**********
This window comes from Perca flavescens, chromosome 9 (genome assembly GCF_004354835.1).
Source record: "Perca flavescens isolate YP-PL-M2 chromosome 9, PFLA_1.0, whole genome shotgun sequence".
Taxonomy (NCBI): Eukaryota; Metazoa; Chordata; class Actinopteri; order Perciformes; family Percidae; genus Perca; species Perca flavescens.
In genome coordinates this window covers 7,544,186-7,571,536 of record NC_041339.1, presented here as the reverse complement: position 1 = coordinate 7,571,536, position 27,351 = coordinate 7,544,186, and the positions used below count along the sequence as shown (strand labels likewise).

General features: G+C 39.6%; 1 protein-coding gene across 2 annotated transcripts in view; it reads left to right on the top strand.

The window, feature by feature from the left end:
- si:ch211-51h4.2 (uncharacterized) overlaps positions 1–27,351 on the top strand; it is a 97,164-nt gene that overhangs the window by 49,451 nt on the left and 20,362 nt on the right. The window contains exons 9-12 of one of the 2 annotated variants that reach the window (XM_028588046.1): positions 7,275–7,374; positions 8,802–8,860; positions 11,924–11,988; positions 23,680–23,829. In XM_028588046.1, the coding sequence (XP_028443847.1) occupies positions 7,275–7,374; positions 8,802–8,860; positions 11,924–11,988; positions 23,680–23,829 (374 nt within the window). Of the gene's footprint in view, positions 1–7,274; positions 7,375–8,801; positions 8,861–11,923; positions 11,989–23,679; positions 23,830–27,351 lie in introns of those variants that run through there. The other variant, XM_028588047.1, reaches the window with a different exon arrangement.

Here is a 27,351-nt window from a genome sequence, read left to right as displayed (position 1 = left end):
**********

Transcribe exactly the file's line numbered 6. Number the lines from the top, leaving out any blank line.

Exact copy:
The window, feature by feature from the left end: